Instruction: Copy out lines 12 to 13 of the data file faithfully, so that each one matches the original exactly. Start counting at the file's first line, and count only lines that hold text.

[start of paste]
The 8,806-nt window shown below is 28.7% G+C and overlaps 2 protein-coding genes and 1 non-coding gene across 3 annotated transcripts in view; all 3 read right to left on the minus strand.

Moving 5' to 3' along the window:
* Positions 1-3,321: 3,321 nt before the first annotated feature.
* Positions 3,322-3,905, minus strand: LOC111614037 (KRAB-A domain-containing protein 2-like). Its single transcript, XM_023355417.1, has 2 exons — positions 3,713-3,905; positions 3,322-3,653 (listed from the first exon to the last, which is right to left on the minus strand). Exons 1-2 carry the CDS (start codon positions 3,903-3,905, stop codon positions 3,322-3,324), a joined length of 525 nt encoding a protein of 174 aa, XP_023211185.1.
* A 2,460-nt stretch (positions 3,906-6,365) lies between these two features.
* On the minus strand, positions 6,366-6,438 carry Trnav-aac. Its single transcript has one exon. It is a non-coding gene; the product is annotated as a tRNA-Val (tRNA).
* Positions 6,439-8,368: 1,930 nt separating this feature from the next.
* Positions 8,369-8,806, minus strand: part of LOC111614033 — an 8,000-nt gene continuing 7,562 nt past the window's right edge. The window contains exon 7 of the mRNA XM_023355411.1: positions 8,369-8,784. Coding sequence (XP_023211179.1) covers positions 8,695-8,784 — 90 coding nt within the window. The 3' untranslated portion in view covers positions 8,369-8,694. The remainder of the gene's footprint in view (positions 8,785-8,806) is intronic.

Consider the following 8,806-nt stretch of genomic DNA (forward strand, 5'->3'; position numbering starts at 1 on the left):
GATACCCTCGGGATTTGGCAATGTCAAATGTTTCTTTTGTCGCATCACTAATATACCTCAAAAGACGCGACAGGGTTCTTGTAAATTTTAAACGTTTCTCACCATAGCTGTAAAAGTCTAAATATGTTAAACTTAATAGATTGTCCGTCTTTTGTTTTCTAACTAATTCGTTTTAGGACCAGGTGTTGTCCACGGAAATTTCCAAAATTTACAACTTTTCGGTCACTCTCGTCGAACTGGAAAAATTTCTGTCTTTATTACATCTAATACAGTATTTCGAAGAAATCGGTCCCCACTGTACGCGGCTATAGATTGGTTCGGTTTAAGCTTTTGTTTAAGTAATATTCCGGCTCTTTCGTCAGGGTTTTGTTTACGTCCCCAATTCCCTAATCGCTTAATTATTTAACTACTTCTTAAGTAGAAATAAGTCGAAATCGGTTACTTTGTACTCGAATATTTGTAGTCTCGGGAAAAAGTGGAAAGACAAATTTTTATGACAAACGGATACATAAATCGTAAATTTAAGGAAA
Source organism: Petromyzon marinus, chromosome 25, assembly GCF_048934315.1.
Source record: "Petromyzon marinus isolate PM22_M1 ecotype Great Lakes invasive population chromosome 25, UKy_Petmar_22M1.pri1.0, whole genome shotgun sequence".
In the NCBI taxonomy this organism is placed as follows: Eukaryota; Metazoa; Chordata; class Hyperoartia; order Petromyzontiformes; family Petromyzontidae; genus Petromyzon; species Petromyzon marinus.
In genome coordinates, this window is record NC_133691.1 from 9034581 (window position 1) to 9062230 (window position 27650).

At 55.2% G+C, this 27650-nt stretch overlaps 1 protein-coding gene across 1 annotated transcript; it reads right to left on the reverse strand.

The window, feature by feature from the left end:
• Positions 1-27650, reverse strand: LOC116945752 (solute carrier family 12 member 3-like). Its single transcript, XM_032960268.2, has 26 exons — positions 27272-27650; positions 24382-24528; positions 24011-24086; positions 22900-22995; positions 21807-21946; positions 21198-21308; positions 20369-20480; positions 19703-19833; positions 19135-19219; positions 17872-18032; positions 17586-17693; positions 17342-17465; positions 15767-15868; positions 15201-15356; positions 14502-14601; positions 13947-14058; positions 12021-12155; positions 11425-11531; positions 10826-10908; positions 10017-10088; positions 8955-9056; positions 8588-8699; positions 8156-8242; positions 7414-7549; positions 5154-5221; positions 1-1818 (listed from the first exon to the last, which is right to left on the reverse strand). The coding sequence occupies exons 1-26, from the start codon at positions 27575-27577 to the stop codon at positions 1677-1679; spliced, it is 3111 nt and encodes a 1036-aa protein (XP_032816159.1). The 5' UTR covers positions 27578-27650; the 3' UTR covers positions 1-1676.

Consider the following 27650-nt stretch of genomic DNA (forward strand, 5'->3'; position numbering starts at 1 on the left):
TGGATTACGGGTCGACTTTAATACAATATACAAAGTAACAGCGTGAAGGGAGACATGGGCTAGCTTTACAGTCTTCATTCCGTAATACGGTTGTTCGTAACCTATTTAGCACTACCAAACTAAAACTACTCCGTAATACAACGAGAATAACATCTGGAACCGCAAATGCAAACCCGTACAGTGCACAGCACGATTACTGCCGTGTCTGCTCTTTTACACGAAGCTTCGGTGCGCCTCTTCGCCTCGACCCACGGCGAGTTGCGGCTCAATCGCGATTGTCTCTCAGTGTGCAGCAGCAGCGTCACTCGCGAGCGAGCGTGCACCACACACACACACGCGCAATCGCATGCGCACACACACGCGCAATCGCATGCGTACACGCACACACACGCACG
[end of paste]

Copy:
Source record: "Petromyzon marinus isolate PM22_M1 ecotype Great Lakes invasive population chromosome 25, UKy_Petmar_22M1.pri1.0, whole genome shotgun sequence".
In the NCBI taxonomy this organism is placed as follows: Eukaryota; Metazoa; Chordata; class Hyperoartia; order Petromyzontiformes; family Petromyzontidae; genus Petromyzon; species Petromyzon marinus.